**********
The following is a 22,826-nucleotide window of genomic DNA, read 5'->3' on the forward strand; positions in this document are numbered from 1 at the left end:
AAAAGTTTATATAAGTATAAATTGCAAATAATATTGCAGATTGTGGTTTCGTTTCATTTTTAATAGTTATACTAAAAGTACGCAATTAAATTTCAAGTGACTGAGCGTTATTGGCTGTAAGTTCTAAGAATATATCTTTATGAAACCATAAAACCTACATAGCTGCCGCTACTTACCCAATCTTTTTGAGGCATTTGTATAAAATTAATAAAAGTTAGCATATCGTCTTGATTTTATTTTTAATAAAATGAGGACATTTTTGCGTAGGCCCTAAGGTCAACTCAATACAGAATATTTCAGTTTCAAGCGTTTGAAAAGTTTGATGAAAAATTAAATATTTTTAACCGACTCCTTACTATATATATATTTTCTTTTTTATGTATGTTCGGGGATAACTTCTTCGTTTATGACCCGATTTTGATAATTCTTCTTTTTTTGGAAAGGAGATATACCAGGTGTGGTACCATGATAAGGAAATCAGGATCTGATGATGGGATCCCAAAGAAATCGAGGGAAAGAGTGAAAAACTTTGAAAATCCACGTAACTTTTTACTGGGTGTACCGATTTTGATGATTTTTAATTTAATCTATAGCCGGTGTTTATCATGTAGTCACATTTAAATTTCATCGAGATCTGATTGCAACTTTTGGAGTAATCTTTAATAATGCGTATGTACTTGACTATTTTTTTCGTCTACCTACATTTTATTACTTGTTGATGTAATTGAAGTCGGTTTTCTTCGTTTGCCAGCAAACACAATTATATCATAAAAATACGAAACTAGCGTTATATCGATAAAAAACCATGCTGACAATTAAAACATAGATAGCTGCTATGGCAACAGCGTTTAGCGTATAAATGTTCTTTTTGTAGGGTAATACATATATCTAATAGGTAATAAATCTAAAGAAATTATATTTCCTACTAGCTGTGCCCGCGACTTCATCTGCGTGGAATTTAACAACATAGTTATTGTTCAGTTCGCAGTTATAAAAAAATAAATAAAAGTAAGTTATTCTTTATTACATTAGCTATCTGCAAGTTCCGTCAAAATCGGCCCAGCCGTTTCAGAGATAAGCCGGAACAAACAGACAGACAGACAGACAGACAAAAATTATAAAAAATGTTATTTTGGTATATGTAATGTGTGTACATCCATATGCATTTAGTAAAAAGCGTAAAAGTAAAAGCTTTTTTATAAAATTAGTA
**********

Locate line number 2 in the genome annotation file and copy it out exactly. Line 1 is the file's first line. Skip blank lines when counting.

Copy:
AAAAGTTTATATAAGTATAAATTGCAAATAATATTGCAGATTGTGGTTTCGTTTCATTTTTAATAGTTATACTAAAAGTACGCAATTAAATTTCAAGTGACTGAGCGTTATTGGCTGTAAGTTCTAAGAATATATCTTTATGAAACCATAAAACCTACATAGCTGCCGCTACTTACCCAATCTTTTTGAGGCATTTGTATAAAATTAATAAAAGTTAGCATATCGTCTTGATTTTATTTTTAATAAAATGAGGACATTTTTGCGTAGGCCCTAAGGTCAACTCAATACAGAATATTTCAGTTTCAAGCGTTTGAAAAGTTTGATGAAAAATTAAATATTTTTAACCGACTCCTTACTATATATATATTTTCTTTTTTATGTATGTTCGGGGATAACTTCTTCGTTTATGACCCGATTTTGATAATTCTTCTTTTTTTGGAAAGGAGATATACCAGGTGTGGTACCATGATAAGGAAATCAGGATCTGATGATGGGATCCCAAAGAAATCGAGGGAAAGAGTGAAAAACTTTGAAAATCCACGTAACTTTTTACTGGGTGTACCGATTTTGATGATTTTTAATTTAATCTATAGCCGGTGTTTATCATGTAGTCACATTTAAATTTCATCGAGATCTGATTGCAACTTTTGGAGTAATCTTTAATAATGCGTATGTACTTGACTATTTTTTTCGTCTACCTACATTTTATTACTTGTTGATGTAATTGAAGTCGGTTTTCTTCGTTTGCCAGCAAACACAATTATATCATAAAAATACGAAACTAGCGTTATATCGATAAAAAACCATGCTGACAATTAAAACATAGATAGCTGCTATGGCAACAGCGTTTAGCGTATAAATGTTCTTTTTGTAGGGTAATACATATATCTAATAGGTAATAAATCTAAAGAAATTATATTTCCTACTAGCTGTGCCCGCGACTTCATCTGCGTGGAATTTAACAACATAGTTATTGTTCAGTTCGCAGTTATAAAAAAATAAATAAAAGTAAGTTATTCTTTATTACATTAGCTATCTGCAAGTTCCGTCAAAATCGGCCCAGCCGTTTCAGAGATAAGCCGGAACAAACAGACAGACAGACAGACAGACAAAAATTATAAAAAATGTTATTTTGGTATATGTAATGTGTGTACATCCATATGCATTTAGTAAAAAGCGTAAAAGTAAAAGCTTTTTTATAAAATTAGTA